On to Ontology and Taxing Tax Taxonomy
On my way in to the office today I heard a radio advertisement for tax preparation software. I’ve been hearing this ad everywhere, all across the radio dial, and it’s pretty memorable. For a couple of reasons, but primarily because its subject matter seems to have so little to do with tax preparation software. We hear a woman’s voice coming from what sounds like the interior of a moving automobile, and she’s talking about the way that GPS has totally solved her stubborn husband’s (cue his grunting noises here) navigational deficiencies and refusal to ask for directions. She invokes the acronym GPS seven or eight times over the thirty seconds that the ad runs, talks about turn-by-turn directions, and doesn’t make the pivot from GPS in your car to GPS for your taxes until well beyond the mid-way point. When she finally does make the pivot, she just goes ahead and says “this tax software is like GPS for your taxes” and the ad is done.
It strikes me that this ad is a great example of the malleability of ontology. In my entry in the “Explain IA” contest last week I shared an idea that I’ve been working on for a few years now, a pet theory of information architecture which posits ontology, taxonomy and choreography as its primary concerns. I like to think about the ways that information architects shape ontology and taxonomy as being meaningfully similar to how architects shape place and space. The tax software marketers who’re mixing these metaphors and breaking the standard retail ontologies and labeling systems of consumer electronics and desktop software are doing information architecture.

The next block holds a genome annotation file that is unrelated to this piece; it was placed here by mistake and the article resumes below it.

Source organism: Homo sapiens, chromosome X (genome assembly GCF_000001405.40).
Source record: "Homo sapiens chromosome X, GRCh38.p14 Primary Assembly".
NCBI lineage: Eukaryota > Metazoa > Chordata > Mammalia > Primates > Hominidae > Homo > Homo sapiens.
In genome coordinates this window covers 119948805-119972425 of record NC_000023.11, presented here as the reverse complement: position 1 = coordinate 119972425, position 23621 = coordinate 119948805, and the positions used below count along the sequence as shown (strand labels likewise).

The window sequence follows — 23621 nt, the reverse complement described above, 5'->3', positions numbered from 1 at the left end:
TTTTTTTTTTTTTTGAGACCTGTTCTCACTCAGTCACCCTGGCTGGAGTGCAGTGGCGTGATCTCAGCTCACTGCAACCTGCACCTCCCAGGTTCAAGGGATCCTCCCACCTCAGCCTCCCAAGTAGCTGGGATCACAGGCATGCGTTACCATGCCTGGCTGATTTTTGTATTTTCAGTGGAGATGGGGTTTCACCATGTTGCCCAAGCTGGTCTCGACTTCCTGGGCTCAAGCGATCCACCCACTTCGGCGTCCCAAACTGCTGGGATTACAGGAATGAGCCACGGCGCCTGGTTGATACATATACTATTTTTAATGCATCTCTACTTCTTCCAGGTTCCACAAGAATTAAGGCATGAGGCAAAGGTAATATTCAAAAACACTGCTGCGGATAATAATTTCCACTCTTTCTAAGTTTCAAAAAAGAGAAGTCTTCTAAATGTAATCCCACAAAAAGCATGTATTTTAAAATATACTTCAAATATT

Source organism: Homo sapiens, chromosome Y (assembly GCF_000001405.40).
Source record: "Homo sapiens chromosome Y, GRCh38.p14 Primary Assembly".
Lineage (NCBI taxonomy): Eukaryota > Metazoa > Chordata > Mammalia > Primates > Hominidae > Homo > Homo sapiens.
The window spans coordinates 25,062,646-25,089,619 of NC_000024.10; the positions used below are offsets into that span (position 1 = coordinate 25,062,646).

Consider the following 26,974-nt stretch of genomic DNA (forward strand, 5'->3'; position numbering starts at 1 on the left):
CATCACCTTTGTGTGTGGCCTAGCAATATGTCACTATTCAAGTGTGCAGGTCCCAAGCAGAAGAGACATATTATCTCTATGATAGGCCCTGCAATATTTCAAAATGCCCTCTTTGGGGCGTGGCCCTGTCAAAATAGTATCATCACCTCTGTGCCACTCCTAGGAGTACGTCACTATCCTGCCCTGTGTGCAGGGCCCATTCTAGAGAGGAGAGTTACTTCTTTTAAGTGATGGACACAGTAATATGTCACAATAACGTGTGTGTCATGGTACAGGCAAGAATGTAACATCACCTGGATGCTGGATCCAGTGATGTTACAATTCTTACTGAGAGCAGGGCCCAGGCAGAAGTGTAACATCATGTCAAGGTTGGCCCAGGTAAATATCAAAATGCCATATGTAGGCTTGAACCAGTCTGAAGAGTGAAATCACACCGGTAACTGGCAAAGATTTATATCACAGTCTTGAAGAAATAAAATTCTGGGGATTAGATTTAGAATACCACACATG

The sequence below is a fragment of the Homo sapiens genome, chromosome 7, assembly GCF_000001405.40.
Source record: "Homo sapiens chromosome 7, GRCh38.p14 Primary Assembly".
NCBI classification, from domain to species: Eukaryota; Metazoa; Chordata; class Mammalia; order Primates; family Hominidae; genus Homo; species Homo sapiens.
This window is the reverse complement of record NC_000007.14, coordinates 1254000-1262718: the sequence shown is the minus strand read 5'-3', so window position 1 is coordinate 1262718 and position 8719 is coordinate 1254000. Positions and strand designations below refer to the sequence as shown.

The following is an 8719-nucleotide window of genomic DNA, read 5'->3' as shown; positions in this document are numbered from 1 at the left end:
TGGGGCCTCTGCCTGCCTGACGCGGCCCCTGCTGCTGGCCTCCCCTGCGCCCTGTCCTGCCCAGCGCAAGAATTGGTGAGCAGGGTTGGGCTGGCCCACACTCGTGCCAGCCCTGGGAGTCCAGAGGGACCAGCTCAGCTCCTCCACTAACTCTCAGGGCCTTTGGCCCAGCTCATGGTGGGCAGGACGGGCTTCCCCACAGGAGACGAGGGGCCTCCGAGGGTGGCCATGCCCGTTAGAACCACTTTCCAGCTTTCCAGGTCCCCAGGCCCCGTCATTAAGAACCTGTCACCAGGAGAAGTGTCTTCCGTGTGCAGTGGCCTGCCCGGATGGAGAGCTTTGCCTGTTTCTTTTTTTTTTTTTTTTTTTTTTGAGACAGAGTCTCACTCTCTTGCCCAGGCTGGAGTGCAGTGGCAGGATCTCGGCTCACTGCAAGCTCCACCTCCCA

Are they doing it wrong? If you did a survey in the Grand Rapids, Michigan radio market and measured consumer awareness of the GPS ad for tax software, it’s probably an impressive number. And the craftiness of these marketers’ manipulation of ontology and taxonomy in the ad would have a lot to do with its success on the radio I’d reckon. What these marketers seem to have missed though while designing the information architecture for this campaign is choreography. The ad closes with a voiceover read-thru of the tax software provider’s web address, but when it comes to extending these novel ontologies and taxonomies from the radio campaign to the web, there’s some key bits of choreography that’re missing. I did a Google search for “taxes GPS” a few minutes ago, and here’s the results page. Same story over at Bing. Even if you give them a softball query and include the keyword “software” the connectivity between the radio ad and internet content just isnt there.
Nevertheless, I say hooray for the marketers who write copy for radio and the way they’ve done the IA for TurboTax on the radio. This crisp and effective ad grabbed my attention because it made the complex clear. It took something I understand as being easy and a game-changer and then applied it as a frame to something I understand as being hard and in need of game change. And they provide what I think is a helpful illustration of my pet theory of IA.